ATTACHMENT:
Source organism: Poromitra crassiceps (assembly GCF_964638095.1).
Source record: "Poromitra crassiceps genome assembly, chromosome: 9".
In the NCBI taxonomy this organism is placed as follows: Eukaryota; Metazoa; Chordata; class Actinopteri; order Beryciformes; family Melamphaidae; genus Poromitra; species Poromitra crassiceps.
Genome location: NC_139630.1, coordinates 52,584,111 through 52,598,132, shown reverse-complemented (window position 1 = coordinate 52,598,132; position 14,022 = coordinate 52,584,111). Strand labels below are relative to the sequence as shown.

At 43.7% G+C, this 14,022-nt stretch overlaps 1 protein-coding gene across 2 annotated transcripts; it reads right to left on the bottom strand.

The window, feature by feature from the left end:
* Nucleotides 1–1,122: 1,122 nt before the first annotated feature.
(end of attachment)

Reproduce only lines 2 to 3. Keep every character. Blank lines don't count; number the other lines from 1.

Source record: "Poromitra crassiceps genome assembly, chromosome: 9".
In the NCBI taxonomy this organism is placed as follows: Eukaryota; Metazoa; Chordata; class Actinopteri; order Beryciformes; family Melamphaidae; genus Poromitra; species Poromitra crassiceps.